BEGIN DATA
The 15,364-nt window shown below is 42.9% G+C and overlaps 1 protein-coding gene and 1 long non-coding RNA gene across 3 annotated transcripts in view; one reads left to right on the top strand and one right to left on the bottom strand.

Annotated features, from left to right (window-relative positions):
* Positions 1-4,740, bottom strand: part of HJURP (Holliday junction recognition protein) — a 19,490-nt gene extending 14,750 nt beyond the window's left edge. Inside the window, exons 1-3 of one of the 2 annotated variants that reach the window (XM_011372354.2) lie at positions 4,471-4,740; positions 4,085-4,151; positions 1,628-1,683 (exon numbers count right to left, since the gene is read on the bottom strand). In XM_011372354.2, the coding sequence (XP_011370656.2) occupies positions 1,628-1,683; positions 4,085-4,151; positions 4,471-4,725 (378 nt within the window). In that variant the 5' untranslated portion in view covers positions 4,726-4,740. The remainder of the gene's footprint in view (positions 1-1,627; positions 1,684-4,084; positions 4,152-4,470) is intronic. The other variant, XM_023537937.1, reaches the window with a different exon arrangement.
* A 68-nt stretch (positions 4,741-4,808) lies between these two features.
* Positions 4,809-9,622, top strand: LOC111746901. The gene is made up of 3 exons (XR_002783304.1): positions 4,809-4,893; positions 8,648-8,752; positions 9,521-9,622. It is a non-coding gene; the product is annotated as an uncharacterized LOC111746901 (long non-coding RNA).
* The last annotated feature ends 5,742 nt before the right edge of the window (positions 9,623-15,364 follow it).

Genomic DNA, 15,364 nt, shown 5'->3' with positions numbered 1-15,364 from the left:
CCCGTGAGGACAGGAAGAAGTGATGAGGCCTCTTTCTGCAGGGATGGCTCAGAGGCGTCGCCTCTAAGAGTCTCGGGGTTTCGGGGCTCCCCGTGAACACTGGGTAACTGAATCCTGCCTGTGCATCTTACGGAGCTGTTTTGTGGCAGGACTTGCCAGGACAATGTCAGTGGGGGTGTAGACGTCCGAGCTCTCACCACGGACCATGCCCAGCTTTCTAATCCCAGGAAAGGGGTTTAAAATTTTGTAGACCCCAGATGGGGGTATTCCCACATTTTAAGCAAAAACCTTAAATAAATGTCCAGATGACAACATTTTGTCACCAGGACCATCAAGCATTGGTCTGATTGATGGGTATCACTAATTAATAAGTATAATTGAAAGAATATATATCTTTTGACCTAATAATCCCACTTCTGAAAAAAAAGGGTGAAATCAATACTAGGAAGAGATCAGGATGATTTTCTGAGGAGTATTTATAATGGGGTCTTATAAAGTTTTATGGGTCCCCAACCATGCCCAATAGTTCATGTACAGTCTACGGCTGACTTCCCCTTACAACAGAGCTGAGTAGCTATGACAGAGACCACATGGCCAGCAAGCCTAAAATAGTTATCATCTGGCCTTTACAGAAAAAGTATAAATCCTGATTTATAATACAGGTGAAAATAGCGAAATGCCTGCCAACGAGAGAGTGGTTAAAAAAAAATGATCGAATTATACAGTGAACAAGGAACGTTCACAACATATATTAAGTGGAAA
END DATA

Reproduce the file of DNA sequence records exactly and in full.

The 15,364-nt window shown below is 42.9% G+C and overlaps 1 protein-coding gene and 1 long non-coding RNA gene across 3 annotated transcripts in view; one reads left to right on the top strand and one right to left on the bottom strand.

Annotated features, from left to right (window-relative positions):
* Positions 1-4,740, bottom strand: part of HJURP (Holliday junction recognition protein) — a 19,490-nt gene extending 14,750 nt beyond the window's left edge. Inside the window, exons 1-3 of one of the 2 annotated variants that reach the window (XM_011372354.2) lie at positions 4,471-4,740; positions 4,085-4,151; positions 1,628-1,683 (exon numbers count right to left, since the gene is read on the bottom strand). In XM_011372354.2, the coding sequence (XP_011370656.2) occupies positions 1,628-1,683; positions 4,085-4,151; positions 4,471-4,725 (378 nt within the window). In that variant the 5' untranslated portion in view covers positions 4,726-4,740. The remainder of the gene's footprint in view (positions 1-1,627; positions 1,684-4,084; positions 4,152-4,470) is intronic. The other variant, XM_023537937.1, reaches the window with a different exon arrangement.
* A 68-nt stretch (positions 4,741-4,808) lies between these two features.
* Positions 4,809-9,622, top strand: LOC111746901. The gene is made up of 3 exons (XR_002783304.1): positions 4,809-4,893; positions 8,648-8,752; positions 9,521-9,622. It is a non-coding gene; the product is annotated as an uncharacterized LOC111746901 (long non-coding RNA).
* The last annotated feature ends 5,742 nt before the right edge of the window (positions 9,623-15,364 follow it).

Genomic DNA, 15,364 nt, shown 5'->3' with positions numbered 1-15,364 from the left:
CCCGTGAGGACAGGAAGAAGTGATGAGGCCTCTTTCTGCAGGGATGGCTCAGAGGCGTCGCCTCTAAGAGTCTCGGGGTTTCGGGGCTCCCCGTGAACACTGGGTAACTGAATCCTGCCTGTGCATCTTACGGAGCTGTTTTGTGGCAGGACTTGCCAGGACAATGTCAGTGGGGGTGTAGACGTCCGAGCTCTCACCACGGACCATGCCCAGCTTTCTAATCCCAGGAAAGGGGTTTAAAATTTTGTAGACCCCAGATGGGGGTATTCCCACATTTTAAGCAAAAACCTTAAATAAATGTCCAGATGACAACATTTTGTCACCAGGACCATCAAGCATTGGTCTGATTGATGGGTATCACTAATTAATAAGTATAATTGAAAGAATATATATCTTTTGACCTAATAATCCCACTTCTGAAAAAAAAGGGTGAAATCAATACTAGGAAGAGATCAGGATGATTTTCTGAGGAGTATTTATAATGGGGTCTTATAAAGTTTTATGGGTCCCCAACCATGCCCAATAGTTCATGTACAGTCTACGGCTGACTTCCCCTTACAACAGAGCTGAGTAGCTATGACAGAGACCACATGGCCAGCAAGCCTAAAATAGTTATCATCTGGCCTTTACAGAAAAAGTATAAATCCTGATTTATAATACAGGTGAAAATAGCGAAATGCCTGCCAACGAGAGAGTGGTTAAAAAAAAATGATCGAATTATACAGTGAACAAGGAACGTTCACAACATATATTAAGTGGAAA